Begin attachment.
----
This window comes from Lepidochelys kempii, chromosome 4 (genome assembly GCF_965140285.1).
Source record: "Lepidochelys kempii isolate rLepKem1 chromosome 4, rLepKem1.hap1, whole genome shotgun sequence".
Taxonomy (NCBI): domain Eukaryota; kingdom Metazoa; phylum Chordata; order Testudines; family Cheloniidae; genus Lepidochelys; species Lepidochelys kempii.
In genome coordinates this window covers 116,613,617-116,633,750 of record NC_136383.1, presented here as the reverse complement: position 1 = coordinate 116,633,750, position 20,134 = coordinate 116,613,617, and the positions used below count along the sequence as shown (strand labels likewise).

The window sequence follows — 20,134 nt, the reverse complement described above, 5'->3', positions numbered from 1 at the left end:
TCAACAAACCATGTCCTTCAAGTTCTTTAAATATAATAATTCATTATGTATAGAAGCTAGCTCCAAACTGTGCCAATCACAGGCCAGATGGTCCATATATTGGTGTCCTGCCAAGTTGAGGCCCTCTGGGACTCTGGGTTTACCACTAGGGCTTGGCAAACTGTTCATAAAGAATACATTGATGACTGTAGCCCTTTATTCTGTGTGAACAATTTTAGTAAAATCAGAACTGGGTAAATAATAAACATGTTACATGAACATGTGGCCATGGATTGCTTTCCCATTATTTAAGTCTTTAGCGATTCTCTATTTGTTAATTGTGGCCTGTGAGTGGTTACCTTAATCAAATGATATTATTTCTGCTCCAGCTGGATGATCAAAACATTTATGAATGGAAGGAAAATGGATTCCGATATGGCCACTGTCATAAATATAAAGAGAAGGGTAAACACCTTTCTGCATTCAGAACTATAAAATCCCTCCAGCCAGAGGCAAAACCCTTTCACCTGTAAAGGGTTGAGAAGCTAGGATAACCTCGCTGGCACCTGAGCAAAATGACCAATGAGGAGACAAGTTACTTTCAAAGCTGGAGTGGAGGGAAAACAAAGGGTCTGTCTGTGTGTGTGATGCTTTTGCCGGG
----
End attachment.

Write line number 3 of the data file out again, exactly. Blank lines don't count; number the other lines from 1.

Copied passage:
Taxonomy (NCBI): domain Eukaryota; kingdom Metazoa; phylum Chordata; order Testudines; family Cheloniidae; genus Lepidochelys; species Lepidochelys kempii.